Where Ramos's parade of props and costume changes came through frantic and unfocused, Jonathan Berger's specifically object-based "Souvenir" maintains a single-minded air of intrigue with a mysterious procession of images. As I said earlier, I'm not a fan of intermissions, but even without serious changeovers we would have needed to clear the air just to be fair to Berger's vision and "Souvenir"'s pacing. Watching the set change at intermission felt like a glimpse into an elf workshop. Several of the cast members and crew have painted on beards and dangle pipes from their mouths. As the work begins, dancers in a row behind the audience stomp and whistle before two young prospectors slowly make their way down the steps in the audience seating, carrying a rusty, old-fashioned sled. They disappear underneath a large brown stained cloth lined with tinkling silver bells, from which they will crawl out for each of their scenes. They set up a camp, attack a large bear that is hanging on the side wall, reappear in fur coats and thrash and billow clouds of dust to piercing music. At the end one of the trekkers drags his dead friend back up the stairs. This work demands imagination. We must transform the concrete stairs into a mountainside or a large bear suit into a living creature. To me that is the fun of even minimally site-specific and object-based performance works. We are afforded the chance to view muted structures as imbued with magic. But "souvenir" implies a vague narrative that is never compelling enough -- primarily because of a series of disjointed interruptions by some secondary plot line happening behind the cloth. There, shiny silver suited researchers sweep and gather materials, mostly marching in a circle and occasionally making some kind of uninspired lunge or gestures. They appear to be on some kind of archeological dig on the moon. I understand from the press release that there is something about the Bermuda Triangle or Atlantis here but I can't find it. In the end the work moves like clips from two different silent movies edited together.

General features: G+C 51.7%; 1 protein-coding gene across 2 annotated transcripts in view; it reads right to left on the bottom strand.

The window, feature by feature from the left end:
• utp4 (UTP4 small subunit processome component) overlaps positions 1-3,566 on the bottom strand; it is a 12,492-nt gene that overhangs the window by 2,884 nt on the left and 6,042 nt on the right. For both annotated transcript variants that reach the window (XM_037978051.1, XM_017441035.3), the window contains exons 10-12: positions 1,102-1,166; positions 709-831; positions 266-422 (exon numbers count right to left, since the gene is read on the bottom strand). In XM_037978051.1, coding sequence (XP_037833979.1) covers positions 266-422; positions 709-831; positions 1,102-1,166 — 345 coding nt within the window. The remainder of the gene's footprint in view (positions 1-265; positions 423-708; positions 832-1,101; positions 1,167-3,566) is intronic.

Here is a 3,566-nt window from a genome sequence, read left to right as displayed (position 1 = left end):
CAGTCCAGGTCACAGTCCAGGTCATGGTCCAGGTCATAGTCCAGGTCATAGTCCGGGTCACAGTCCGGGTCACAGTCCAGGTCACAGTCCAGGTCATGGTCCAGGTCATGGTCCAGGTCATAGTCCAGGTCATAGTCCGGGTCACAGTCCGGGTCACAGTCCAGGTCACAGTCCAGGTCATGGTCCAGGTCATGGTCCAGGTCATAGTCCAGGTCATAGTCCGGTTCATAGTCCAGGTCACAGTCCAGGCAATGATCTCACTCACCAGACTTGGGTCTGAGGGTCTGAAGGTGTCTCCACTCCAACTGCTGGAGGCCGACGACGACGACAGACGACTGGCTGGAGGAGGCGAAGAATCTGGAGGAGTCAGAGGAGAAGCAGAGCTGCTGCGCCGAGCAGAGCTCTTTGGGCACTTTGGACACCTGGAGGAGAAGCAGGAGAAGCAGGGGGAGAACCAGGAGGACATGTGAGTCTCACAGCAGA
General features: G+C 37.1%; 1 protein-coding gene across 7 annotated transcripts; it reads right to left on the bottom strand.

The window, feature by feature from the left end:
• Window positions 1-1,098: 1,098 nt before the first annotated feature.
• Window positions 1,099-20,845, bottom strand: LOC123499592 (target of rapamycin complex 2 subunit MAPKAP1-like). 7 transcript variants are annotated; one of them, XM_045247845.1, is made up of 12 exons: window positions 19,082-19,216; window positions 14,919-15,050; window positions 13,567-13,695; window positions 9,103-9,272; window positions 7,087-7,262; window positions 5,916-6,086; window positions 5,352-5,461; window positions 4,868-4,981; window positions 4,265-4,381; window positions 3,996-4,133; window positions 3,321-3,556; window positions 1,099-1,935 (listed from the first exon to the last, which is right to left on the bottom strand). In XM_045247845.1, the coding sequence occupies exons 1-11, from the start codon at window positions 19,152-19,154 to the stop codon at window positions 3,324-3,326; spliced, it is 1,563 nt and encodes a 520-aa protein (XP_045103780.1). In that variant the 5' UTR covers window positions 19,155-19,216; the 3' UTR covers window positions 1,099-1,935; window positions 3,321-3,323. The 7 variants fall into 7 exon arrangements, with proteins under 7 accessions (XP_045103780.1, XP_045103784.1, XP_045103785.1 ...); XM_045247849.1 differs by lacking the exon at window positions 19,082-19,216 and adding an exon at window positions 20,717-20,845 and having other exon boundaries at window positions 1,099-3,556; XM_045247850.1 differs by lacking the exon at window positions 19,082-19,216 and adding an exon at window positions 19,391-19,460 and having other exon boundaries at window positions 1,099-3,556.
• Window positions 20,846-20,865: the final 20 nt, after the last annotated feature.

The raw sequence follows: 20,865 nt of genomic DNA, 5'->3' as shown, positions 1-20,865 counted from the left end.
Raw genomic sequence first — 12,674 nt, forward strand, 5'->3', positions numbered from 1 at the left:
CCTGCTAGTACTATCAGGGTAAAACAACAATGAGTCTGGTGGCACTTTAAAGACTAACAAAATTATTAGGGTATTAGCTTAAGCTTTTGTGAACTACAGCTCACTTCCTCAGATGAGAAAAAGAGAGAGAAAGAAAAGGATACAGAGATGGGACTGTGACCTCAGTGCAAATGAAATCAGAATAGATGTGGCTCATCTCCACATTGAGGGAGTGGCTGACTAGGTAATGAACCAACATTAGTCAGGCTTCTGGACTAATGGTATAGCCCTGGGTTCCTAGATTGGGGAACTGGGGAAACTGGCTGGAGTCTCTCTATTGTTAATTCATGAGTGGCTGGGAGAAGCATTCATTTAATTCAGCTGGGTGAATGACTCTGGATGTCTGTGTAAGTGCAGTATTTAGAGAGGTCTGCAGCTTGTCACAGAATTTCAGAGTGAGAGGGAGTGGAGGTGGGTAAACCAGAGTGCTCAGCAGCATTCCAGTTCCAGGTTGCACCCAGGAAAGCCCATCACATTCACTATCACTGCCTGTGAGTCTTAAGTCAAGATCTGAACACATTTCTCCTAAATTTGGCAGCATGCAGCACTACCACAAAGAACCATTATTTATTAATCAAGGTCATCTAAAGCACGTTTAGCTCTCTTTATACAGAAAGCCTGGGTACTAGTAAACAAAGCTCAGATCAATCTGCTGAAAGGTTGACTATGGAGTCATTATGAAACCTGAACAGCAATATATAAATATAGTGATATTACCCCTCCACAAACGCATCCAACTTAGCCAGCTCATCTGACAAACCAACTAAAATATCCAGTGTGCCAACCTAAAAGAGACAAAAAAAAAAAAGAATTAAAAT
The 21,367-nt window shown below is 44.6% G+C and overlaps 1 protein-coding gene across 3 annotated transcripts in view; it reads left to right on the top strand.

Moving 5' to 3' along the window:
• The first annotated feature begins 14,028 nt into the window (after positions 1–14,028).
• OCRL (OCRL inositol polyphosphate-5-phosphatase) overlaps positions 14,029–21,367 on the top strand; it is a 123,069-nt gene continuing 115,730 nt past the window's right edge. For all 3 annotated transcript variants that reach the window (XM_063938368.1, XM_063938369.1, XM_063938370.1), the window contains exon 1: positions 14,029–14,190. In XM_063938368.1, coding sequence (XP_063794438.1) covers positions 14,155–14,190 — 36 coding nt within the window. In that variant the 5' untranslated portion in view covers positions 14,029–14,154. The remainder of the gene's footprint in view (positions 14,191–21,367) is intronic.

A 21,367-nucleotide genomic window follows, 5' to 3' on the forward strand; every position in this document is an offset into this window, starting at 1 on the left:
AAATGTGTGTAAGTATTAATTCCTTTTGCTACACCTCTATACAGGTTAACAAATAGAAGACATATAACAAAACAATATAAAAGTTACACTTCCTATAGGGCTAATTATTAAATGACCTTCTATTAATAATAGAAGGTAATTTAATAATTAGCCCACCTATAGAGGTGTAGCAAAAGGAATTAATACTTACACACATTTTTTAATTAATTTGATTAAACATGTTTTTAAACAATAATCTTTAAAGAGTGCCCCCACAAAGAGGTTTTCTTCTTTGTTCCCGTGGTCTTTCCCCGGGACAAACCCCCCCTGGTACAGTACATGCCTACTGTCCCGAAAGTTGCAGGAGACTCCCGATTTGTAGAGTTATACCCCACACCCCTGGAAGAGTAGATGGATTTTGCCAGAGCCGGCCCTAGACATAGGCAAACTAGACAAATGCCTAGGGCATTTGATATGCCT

Stefa Zawerucha also offered a "stuff-fest" Saturday night at Danspace Project at St. Mark's Church with her installation/performance "Deal." The audience enters through the balcony where we see Brittany Reese dancing across the way, as KJ Holmes sings. Looking down at the first floor, we can see what I would call a huge "stuff pie" with one piece consisting of oranges, another wedge of the circle made up of Twix bars, and a third with old issues of the Village Voice. Paper fish, plastic snakes, and large coffee bags are also involved. One wedge is filled with live dancers crowded together. After passing through the dressing room where Randall Parsons is crying in front of a pile of flowers, we encounter Mike Voytko, who spins the Wheel of Fortune to decide in which section we should be seated. There are small sections of seats all around the church, and each one has been named after the slice of the stuff pie it corresponds with; my group gets the marshmellow sector.

As the lights dim, we hear the wheel spin and slowly lights come up on Zawerucha lying on a red pad in front of the section of the audience seated at the church's altar. She rolls and then crashes repeatedly into the floor. Voytko spins the wheel and begins calling out wedge names like "coffee" or "grains." Zawerucha jumps into the oranges wedge and surfs across the oranges' tops. She fills her costume with oranges before jumping into the people wedge where she is turned upside down and shaken loose of all of her booty. She duets with Sally Silvers, who has been ruling the Village Voice roost. After they jump across stacks of papers like stepping stones Silvers continues to nest amongst her papers while Zawerucha moves onto a playful duet with Holmes among the Twix bars. After making contact and rolling around they begin tossing chocolate bars into the air. Zawerucha, a devlish pixi, continues in this vein and tosses lentils and coffee grounds into the air. Jennifer Allen buries her head into a bag of coffee and Amanda Loulaki rolls among the paper fish before all hell breaks loose in a final burst from all the performers.

It seemed this final missive was meant to trash the place and despite my own glee at witnessing an adult playgroup out of control I spend most of the time wondering and worrying at how they ever were given permission to do this in the church. When I catch the look of horror in Danspace Project executive director Laurie Uprichard's eyes during the curtain call, I decide it's time to leave the party. Mom just got home and she is not happy.